Wolfe Tone and Hamilton Rowan admired by young Stephen—aroused Irish hopes for independence, only to be crushed. In Joyce’s youth, confrontation was once again in the air. The Land League, led by Michael Davitt and Charles Stewart Parnell, had campaigned ‘ successfully for agricultural reforms. Other groups campaigned for Irish cultural independence by promoting the use of Gaelic, Ireland’s native tongue, rather than the English brought by Ireland’s conquerors. Perhaps most important was the campaign for Irish Home Rule, self-government through an independent Irish parliament. The Home Rule campaign was led by Charles Stewart Parnell. Parnell’s leadership in the British Parliament had succeeded in winning over his colleagues to Home Rule.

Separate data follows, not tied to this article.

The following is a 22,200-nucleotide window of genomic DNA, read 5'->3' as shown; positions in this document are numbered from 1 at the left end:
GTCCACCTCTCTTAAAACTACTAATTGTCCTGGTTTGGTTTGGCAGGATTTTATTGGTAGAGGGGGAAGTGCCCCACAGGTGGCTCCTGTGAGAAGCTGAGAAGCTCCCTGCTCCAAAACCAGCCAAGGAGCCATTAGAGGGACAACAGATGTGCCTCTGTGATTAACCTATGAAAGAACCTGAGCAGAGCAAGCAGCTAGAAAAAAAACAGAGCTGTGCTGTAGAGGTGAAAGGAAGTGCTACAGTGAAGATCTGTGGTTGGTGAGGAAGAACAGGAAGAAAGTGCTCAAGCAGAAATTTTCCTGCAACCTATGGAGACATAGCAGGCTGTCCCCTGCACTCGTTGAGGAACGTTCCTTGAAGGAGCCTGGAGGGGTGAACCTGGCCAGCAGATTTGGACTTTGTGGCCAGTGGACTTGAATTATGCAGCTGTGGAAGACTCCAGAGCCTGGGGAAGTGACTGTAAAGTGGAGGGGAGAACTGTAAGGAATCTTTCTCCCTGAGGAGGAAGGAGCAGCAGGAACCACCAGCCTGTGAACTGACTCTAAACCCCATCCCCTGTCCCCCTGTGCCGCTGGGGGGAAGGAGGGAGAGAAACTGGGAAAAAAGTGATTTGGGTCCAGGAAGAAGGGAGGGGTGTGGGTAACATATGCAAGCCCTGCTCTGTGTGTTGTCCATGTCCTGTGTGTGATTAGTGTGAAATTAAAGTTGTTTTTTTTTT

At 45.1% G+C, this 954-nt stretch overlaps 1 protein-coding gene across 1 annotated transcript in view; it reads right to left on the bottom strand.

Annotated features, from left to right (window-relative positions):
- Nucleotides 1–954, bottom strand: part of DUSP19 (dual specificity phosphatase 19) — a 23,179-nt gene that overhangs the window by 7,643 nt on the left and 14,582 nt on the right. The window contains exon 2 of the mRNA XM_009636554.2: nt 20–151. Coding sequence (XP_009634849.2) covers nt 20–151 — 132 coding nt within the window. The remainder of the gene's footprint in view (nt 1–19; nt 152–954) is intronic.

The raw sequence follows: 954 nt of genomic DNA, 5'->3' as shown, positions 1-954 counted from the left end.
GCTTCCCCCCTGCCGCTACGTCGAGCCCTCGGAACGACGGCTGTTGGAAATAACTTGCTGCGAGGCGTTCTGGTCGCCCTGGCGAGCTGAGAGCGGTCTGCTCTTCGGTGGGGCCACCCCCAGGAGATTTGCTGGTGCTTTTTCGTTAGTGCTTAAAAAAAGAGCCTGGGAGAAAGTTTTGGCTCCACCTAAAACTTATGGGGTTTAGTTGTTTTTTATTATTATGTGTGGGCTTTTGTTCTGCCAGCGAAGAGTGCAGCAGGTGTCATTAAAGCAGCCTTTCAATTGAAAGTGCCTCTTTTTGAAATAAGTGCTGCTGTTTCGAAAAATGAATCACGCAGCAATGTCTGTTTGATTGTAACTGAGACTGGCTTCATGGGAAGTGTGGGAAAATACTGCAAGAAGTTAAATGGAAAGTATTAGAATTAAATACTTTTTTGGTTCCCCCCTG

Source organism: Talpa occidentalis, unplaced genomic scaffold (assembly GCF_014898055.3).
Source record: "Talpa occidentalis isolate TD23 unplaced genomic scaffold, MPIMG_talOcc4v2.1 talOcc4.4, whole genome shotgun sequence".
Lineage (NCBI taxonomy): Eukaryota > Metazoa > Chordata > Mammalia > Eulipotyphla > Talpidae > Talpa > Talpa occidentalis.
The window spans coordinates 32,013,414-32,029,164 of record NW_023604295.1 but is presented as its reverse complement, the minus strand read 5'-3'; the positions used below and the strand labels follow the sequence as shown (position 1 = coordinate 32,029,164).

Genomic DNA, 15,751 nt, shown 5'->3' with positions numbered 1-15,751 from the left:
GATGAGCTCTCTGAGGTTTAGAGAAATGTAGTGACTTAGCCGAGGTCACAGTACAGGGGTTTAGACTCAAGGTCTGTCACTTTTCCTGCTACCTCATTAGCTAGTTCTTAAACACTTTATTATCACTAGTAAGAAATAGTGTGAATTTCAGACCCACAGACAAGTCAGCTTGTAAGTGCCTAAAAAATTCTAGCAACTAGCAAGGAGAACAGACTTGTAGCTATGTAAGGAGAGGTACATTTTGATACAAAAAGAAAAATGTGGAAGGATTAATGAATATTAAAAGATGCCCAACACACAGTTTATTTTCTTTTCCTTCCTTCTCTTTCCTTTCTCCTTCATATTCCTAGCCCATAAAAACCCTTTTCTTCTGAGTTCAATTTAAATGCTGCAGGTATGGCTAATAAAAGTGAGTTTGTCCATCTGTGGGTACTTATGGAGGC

Before the bill was passed, however, Parnell’s enemies exposed his personal relationship with the married Katherine (Kitty) O’Shea, with whom he had been living secretly for many years.
The Parnell affair divided Ireland. Parnell’s own party deposed him, the Catholic Church denounced him, and his British backers withdrew their support. Parnell died of pneumonia shortly afterwards, in 1891, when Joyce was nine. (In the scene in Chapter One, the feverish Stephen dreams of his hero’s funeral procession.) Irish politics remained hopelessly tangled after Parnell’s downfall. Some groups still wanted to work for independence by peaceful means. Others believed that violence was necessary. Irish nationalists, like Stephen’s friend Davin, joined a group called Sinn Fein, whose military arm was called